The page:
Londonderry Dreaming is Christine’s first romance which is set in Ireland.

Christine makes her home in British Columbia, on the west coast of Canada with her husband and their grown up family. Her cat Scottie is chief editor on all Christine’s books.

CONNECT WITH CHRISTINE:

Please drop by Christine Lindsay’s website  or follow her on Twitter and be her friend on Pinterest,  Facebook,  and  Goodreads.

VAM Polished coverMore About VEILED AT MIDNIGHT-Book 3 of the series Twilight of the British Raj

As the British Empire comes to an end, millions flee to the roads. Caught up in the turbulent wake is Captain Cam Fraser, his sister Miriam, and the beautiful Indian Dassah.

Cam has never been able to put Dassah from his mind, ever since the days when he played with the orphans at the mission as a boy. But a British officer and the aide to the last viceroy cannot marry a poor Indian woman, can he?

As this becomes clear to Dassah, she has no option but to run. Cam may hold her heart—but she cannot let him break it again.

Miriam rails against the separation of the land of her birth, but is Lieutenant Colonel Jack Sunderland her soulmate or a distraction from what God has called her to do?

The 1947 Partition has separated the country these three love…but can they find their true homes before it separates them forever.

Sarah  Lana as bookendsCAPTURED BY MOONLIGHT—by Christine Lindsay Finalist in Readers’ Favorite 2013 Christian Historical, currently a finalist for the 2013 Grace Award and The Word Guild Award. (Best book 2013 according to Author April Gardner. Top ten of Diana Flowers 2013 picks.

Prisoners to their own broken dreams….

After a daring rescue goes awry, the parched north of India grows too hot for nurse Laine Harkness and her friend Eshana. The women

flee to the tropical south…and run headlong into their respective pasts.

Laine takes a new nursing position at a plantation in the jungle, only to discover that her former fiancé is the owner…and that Adam has no more to say to her now than he did when he crushed her heart years ago. Why, then, is she still drawn to him, and to the tiger cub he is raising?

Eshana, captured by her traditional uncle and forced once more into the harsh Hindu customs of mourning, doubts whether freedom will ever again be in her future, much less the forbidden love that had begun to whisper to her. Is faith enough to live on? Or is her Savior calling her home?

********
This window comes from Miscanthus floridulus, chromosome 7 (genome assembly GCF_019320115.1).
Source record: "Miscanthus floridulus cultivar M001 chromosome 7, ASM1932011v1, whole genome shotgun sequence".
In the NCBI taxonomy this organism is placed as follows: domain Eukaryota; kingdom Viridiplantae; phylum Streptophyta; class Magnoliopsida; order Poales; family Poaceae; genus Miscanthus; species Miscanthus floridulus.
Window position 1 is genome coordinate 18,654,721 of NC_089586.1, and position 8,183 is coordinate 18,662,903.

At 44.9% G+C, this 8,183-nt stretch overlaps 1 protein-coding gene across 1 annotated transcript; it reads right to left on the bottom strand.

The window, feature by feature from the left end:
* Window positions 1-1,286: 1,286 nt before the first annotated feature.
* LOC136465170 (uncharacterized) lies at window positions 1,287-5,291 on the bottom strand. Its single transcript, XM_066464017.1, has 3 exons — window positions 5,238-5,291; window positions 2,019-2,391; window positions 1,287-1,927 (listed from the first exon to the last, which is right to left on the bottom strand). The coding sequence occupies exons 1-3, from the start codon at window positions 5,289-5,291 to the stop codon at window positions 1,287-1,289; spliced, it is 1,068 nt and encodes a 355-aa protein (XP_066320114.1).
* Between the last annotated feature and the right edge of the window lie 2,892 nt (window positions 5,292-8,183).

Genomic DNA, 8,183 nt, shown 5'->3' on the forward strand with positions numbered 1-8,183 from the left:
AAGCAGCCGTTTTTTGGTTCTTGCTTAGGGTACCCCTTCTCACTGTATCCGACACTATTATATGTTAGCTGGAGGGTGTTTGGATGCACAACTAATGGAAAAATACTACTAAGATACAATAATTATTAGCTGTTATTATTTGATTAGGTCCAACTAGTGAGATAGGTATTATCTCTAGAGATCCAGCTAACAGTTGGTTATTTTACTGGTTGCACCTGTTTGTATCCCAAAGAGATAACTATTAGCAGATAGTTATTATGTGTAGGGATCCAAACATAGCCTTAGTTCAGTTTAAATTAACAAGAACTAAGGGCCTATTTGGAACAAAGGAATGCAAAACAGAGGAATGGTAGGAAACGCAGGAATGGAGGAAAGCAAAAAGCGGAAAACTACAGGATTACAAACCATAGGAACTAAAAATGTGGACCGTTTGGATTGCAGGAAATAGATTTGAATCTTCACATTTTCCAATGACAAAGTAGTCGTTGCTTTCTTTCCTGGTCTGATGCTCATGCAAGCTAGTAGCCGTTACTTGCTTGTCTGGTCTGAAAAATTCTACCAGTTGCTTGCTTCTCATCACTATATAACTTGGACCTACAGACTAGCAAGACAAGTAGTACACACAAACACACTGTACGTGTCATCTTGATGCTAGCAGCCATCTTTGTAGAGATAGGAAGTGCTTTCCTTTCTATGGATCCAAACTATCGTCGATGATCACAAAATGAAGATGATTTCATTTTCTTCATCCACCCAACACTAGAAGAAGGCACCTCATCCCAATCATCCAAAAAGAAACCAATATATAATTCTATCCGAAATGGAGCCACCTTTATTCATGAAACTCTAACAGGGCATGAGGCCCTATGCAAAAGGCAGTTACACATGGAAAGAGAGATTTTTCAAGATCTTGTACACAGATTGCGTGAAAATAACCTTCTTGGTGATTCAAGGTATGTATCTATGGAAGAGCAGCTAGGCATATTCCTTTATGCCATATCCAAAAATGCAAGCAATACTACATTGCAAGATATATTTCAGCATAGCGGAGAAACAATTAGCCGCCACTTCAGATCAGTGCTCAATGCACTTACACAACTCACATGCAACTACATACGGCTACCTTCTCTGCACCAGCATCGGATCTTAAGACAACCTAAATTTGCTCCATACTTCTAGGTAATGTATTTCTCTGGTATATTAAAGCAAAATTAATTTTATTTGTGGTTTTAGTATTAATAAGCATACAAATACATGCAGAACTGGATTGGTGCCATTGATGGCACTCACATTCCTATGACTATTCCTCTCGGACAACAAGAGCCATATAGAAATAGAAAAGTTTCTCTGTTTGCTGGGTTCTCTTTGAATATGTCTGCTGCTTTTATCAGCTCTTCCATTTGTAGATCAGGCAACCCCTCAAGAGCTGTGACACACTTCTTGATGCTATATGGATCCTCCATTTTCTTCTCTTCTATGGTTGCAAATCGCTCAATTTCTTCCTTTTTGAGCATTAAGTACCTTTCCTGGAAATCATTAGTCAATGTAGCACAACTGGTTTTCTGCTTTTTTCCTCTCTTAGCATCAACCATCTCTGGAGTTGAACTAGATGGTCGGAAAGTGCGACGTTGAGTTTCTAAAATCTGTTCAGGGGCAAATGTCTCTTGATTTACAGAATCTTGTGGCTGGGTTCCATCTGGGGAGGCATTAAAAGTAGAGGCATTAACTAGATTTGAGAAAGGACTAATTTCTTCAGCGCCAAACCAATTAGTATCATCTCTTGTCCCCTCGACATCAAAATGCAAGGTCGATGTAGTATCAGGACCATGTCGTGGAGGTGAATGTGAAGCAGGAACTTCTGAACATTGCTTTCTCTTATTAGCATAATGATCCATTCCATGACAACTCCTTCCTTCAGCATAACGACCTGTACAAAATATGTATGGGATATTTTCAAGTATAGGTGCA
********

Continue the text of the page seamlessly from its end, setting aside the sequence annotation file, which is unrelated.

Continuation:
Amid cyclones and epidemics, clashing faiths and consequences of the war, will the love of the True Master give hope to these searching hearts?

Watch the book trailer for Captured by Moonlight.

SHADOWED BY SILK by Christine Lindsay

She was invisible to those who should have loved her.

After the Great War, Abby Fraser returns to India, where her husband is stationed with the British army. She has longed to go home to the land of glittering palaces and veiled women . . . but Nick has become a cruel stranger and a cruel father to their three-year old son. It will take more than her American pluck to survive.

Major Geoff Richards, broken over the loss of so many of his men in the trenches of France, returns to his cavalry post in Amritsar. His faith does little to help him understand the ruthlessness of his British peers toward the Indian people he loves. Nor does it explain how he is to protect Abby Fraser and her child from the husband who mistreats them.

Amid political unrest, inhospitable deserts, and Russian spies, tensions rise in India as the people cry for the freedom espoused by Gandhi. Caught between their own ideals and duty, Geoff and Abby stumble into sinister secrets . . . secrets that will thrust them out of the shadows and straight into the fire of revolution.

Be sure to check out the Inner Source interview with the heroine, Laine Harkness, of Captured by Moonlight.

She was invisible to those who should have loved her.

After the Great War, Abby Fraser returns to India, where her husband is stationed with the British army. She has longed to go home to the land of glittering palaces and veiled women . . . but Nick has become a cruel stranger and a cruel father to their three-year old son. It will take more than her American pluck to survive.

Major Geoff Richards, broken over the loss of so many of his men in the trenches of France, returns to his cavalry post in Amritsar. His faith does little to help him understand the ruthlessness of his British peers toward the Indian people he loves. Nor does it explain how he is to protect Abby Fraser and her child from the husband who mistreats them.

Amid political unrest, inhospitable deserts, and Russian spies, tensions rise in India as the people cry for the freedom espoused by Gandhi. Caught between their own ideals and duty, Geoff and Abby stumble into sinister secrets . . . secrets that will thrust them out of the shadows and straight into the fire of revolution.

Author Interview: Christine Lindsay

Christine Lindsay Author picToday’s guest is author Christine Lindsay, author of Veiled at Midnight.  Christine was born in Ireland, and is proud of the fact that she was once patted on the head by Prince Philip when she was a baby. Her great grandfather, and her grandfather—yes father and son—were both riveters on the building of the Titanic. Tongue in cheek, Christine states that as a family they accept no responsibility for the sinking of that great ship.

It was stories of her ancestors who served in the British Cavalry in Colonial India that inspired her Multi-award-winning, historical series Twilight of the British Raj. Book 1 Shadowed in Silk, Book 2 Captured by Moonlight, and the final installment to that series, Veiled at Midnight just released October 2014.